17 June 2024

A simple intervention may help improve the effectiveness of CAR-T treatment, biomedical engineers have reported.

The US-based engineers developed a biodegradable scaffold material to be locally injected under the skin, described as a “pseudo lymph node”. By carrying molecules to stimulate T cells, it can be used to boost the effectiveness of CAR-T cells after administration, they say.

To highlight the need for improving CAR-T cell therapy effectiveness, they point to a study in their local hospital of 100 blood cancer patients who underwent the therapy. 20% did not respond to treatment and 24% only had partial responses. The researchers say treatment failure might be caused by poor quality cell products or the cells not persisting long enough in patients – or the cells becoming exhausted.

So far, the team’s intervention has been tested on laboratory mice. The intervention involves injecting a biodegradable material into the mice, which carries IL-2 to stimulate the proliferation of T cells, and anti-CD3 and anti-CD28 antibodies to activate T cells.

The researchers say it increased the number of CAR-T cells in the mice, including CAR-T cells primed to kill cancer cells. As a result, the ‘pseudo-lymph node’ curbed tumour growth, and prolonged survival in the mice.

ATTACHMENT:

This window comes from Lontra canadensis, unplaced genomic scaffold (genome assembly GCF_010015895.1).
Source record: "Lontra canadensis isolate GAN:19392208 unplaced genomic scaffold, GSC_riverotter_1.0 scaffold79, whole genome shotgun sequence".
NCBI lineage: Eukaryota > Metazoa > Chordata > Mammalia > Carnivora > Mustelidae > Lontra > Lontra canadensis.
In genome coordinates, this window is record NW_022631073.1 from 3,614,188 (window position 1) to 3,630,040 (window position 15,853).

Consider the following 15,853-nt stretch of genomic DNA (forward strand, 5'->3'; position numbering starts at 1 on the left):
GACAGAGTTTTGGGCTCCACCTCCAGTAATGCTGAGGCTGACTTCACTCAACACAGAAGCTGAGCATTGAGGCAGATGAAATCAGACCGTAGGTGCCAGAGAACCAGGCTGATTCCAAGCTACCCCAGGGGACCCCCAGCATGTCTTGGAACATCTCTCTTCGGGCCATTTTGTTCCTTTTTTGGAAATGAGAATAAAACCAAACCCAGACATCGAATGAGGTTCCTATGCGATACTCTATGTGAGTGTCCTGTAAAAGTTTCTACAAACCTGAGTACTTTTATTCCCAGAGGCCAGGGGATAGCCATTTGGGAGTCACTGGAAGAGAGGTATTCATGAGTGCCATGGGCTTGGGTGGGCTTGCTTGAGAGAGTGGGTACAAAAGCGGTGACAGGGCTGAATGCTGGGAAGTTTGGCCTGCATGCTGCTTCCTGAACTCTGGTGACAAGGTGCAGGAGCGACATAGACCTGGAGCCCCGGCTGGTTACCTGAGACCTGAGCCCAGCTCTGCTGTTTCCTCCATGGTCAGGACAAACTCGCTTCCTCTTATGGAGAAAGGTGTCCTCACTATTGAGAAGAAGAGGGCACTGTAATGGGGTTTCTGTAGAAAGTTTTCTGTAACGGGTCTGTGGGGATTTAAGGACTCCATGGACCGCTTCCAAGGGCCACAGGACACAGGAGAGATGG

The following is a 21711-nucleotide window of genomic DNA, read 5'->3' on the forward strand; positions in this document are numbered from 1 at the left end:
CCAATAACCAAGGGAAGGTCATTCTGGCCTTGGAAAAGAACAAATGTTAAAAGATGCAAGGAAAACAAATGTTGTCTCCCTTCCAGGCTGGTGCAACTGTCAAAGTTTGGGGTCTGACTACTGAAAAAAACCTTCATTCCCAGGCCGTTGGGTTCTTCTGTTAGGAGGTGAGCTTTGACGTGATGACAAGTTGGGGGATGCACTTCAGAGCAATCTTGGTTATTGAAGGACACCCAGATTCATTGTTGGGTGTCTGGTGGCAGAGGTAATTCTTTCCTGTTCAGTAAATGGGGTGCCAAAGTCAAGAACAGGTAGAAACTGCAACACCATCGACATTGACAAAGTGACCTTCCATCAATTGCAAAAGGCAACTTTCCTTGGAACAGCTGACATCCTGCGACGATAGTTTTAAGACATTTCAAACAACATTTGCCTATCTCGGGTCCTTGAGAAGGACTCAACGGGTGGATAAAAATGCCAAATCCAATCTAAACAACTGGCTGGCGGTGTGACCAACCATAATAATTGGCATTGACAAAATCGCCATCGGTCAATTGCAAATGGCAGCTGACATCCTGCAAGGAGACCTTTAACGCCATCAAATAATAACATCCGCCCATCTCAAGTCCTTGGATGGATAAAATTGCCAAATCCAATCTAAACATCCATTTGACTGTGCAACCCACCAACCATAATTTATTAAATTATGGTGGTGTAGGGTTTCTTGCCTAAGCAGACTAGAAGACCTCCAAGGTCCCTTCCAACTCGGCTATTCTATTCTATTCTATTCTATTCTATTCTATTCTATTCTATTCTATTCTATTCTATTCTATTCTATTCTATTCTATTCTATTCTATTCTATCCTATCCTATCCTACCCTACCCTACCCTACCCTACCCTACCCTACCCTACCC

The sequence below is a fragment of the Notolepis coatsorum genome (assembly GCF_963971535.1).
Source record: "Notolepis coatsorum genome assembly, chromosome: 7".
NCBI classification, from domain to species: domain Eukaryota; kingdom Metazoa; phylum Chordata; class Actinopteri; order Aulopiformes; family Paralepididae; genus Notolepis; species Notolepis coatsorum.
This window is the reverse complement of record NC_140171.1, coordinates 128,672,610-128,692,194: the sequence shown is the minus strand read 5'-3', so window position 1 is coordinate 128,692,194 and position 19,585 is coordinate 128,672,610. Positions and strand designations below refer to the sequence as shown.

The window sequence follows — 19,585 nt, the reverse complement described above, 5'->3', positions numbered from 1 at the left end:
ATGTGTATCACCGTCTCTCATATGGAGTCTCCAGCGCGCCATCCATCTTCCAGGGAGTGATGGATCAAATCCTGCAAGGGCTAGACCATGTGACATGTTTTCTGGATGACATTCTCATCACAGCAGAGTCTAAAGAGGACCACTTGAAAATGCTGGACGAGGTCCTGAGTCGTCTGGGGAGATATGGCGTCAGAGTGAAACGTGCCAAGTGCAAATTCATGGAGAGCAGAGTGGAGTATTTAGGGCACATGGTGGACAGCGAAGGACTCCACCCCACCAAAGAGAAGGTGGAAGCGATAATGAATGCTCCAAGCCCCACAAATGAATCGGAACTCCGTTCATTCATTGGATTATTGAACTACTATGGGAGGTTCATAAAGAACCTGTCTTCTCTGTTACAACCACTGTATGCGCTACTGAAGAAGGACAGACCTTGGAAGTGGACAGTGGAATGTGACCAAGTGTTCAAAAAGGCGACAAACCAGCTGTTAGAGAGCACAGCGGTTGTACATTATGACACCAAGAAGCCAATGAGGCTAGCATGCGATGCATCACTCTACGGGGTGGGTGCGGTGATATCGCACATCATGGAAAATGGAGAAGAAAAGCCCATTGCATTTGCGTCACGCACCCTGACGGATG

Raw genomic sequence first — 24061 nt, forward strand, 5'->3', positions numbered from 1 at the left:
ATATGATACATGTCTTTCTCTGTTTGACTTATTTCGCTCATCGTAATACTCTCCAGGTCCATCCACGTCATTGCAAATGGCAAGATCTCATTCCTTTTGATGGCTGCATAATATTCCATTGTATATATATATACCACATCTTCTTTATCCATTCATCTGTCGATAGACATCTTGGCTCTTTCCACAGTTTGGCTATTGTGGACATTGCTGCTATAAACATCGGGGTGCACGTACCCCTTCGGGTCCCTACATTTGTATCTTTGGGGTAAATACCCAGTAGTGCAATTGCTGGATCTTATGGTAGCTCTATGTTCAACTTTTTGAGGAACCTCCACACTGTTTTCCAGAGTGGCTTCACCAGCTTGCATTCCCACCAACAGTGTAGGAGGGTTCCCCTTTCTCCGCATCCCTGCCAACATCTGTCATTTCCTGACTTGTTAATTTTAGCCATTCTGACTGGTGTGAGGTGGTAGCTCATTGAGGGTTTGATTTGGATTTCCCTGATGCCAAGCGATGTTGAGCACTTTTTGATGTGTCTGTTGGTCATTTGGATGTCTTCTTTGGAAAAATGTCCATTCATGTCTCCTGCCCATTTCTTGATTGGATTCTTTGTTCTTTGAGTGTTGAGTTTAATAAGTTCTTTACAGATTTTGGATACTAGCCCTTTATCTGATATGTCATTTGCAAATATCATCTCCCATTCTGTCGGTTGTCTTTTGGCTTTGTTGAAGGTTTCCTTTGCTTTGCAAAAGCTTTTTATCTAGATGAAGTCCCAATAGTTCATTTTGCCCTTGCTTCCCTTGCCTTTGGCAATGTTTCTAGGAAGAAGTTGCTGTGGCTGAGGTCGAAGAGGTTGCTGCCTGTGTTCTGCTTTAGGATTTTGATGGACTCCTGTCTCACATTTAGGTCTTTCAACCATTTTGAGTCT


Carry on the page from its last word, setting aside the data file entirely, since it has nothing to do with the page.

Professor Donald Ingber, of Harvard Medical School and Boston Children’s Hospital, said: “This study demonstrates the power of using engineering to mimic multicellular interactions that are central to our immune system's ability to fight off cancers.  This technology could go a long way in changing the lives of many cancer patients receiving CAR-T therapies who are not yet benefitting from them.”

Developer Professor David Mooney, of the Wyss Institute for Biologically Inspired Engineering, Harvard, said: “Although our strategy needs to be translated to human needs and settings, it potentially offers a safe, and simple avenue on which to further improve CAR-T cell therapies in patients with poor responses. It also could have future potential to simplify the extremely arduous and expensive manufacturing of CAR-T cell by transferring part of the process into patients’ bodies.”


Zhang DKY, Brockman JM, Adu-Berchie K, Liu Y, Binenbaum Y, de Lázaro I, Sobral MC, Tresa R, Mooney DJ. (2024) “Subcutaneous biodegradable scaffolds for restimulating the antitumour activity of preadministered CAR-T cells.” Nature Biomedical Engineering, 3 June 2024, doi: 10.1038/s41551-024-01216-4.

Link: https://www.nature.com/articles/s41551-024-01216-4

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